“I’m Peter Pan!”
A Television Review by Akash Singh
NOTE: SPOILERS OCCUR!!!!!!!
“No, it’s okay, Danny. Look, I just want to be with someone who is as excited and certain as I am about our future. And if you’re not, that’s fine, just let me know. Because honestly, I’m going to be fine no matter what happens.”
What About Peter? refers to more than just Peter, it takes his inability to grow and extends it to the larger cast in one of the best episodes this show’s ever done. Chalk full of hilarious one-liners, the ending is crafted to pure perfection, leaving the audience at a critical juncture until the following week. It’s a clever juxtaposition that has our most stable characters discovering indeed, how selfish and unstable they can be in the most important arenas in their life. And our most selfish characters (as much as we love them), realize in their own right what they truly, truly want. Danny and Jeremy, for all of their respective issues, have always prided themselves on being the mature adults within Schulman & Associates who had their lives together. Yet in this episode their ersatz steadfastness slowly unpools around them as they can only fumble around, trying to garner all of the pieces before time runs out.
The chief conflict revolves around Danny’s second apartment. Peter, who lives with roommates that seem to literally belong from hell, is falling under a realization that he needs to be more of an adult. The party frat boy technique doesn’t work well when you’re in your thirties. A bit of you wants that self-respect, that stability, the pride of being an independent being capable of not only taking care of yourself, but others as well. Peter demonstrated that a few weeks back when he broke up with Alison. He choose his career over a girl who was far less serious about her life than he was. He’s ready now to pay double, triple, nay, double for Danny’s apartment so he can at the very least feel more like an adult. You see, he’s dating classier women. And classy women aren’t fond of thirty-year-old men who live in apartments with roommates that haven’t graduated from the mentality of a teenager. It’s endearing how much Danny’s second apartment means to him, a symbolic victory on the path to growing up.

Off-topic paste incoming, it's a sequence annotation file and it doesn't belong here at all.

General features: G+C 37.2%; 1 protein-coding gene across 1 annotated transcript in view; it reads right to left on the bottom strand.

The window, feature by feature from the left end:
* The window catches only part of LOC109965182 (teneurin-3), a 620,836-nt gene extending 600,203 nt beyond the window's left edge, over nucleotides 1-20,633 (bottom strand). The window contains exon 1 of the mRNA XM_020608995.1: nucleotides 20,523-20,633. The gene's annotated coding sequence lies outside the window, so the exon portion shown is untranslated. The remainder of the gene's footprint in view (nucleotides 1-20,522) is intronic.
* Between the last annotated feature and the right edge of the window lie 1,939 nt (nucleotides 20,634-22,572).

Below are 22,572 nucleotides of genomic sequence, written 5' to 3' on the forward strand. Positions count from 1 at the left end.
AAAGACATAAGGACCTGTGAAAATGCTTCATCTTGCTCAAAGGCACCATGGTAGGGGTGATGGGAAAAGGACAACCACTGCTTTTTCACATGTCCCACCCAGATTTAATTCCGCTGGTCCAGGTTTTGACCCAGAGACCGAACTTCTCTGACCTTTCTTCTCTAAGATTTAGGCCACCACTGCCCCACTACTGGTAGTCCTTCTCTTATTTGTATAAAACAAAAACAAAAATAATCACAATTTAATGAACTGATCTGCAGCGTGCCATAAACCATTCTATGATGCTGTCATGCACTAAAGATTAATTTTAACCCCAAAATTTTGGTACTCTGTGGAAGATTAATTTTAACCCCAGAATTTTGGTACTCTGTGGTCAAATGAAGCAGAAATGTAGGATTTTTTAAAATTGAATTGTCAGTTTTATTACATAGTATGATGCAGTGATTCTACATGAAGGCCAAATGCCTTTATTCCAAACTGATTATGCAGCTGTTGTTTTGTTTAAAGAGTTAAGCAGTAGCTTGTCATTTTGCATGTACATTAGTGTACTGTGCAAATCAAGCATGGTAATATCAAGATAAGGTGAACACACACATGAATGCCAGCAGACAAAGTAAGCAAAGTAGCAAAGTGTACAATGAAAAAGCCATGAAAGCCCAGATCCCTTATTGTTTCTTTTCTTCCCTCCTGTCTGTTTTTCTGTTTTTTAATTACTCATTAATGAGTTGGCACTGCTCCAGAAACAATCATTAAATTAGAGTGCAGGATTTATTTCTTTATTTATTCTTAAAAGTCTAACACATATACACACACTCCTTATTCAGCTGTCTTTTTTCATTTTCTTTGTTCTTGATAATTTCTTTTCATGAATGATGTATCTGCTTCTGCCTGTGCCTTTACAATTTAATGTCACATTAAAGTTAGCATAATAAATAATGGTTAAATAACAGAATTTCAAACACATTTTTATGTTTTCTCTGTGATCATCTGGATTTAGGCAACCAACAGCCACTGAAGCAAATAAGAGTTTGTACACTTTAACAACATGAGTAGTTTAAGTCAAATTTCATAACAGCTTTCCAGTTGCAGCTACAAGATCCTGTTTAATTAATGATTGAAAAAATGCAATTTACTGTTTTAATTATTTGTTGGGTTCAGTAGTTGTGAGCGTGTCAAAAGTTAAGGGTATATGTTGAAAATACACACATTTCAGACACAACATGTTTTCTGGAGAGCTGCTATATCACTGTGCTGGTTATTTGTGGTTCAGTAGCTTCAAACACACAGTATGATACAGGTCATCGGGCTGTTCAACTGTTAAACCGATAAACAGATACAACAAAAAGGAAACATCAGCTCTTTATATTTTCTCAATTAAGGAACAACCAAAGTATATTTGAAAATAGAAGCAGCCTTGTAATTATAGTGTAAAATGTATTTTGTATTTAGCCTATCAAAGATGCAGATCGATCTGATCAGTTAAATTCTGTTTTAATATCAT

Surprisingly, it isn’t just Peter who understands growing up. Morgan, who often is the butt of the joke in the office, established an endearing emotional pathos last week that counts as some of the best character development work this show has ever done. Here he primarily is pit with Jeremy, who finds out that dating single mother Lauren also means dealing with her young son named Henry. He’s terribly inept at handling a child, an odd dichotomy considering he delivers babies for a living. Morgan is the calming presence who can read Henry and understand what he truly needs. Jeremy realizes that perhaps he just wanted a girlfriend and nothing else. “Tough luck” is Morgan’s basic response and it’s accurate. If Jeremy wants Lauren, he has to love Henry, too. Peter does.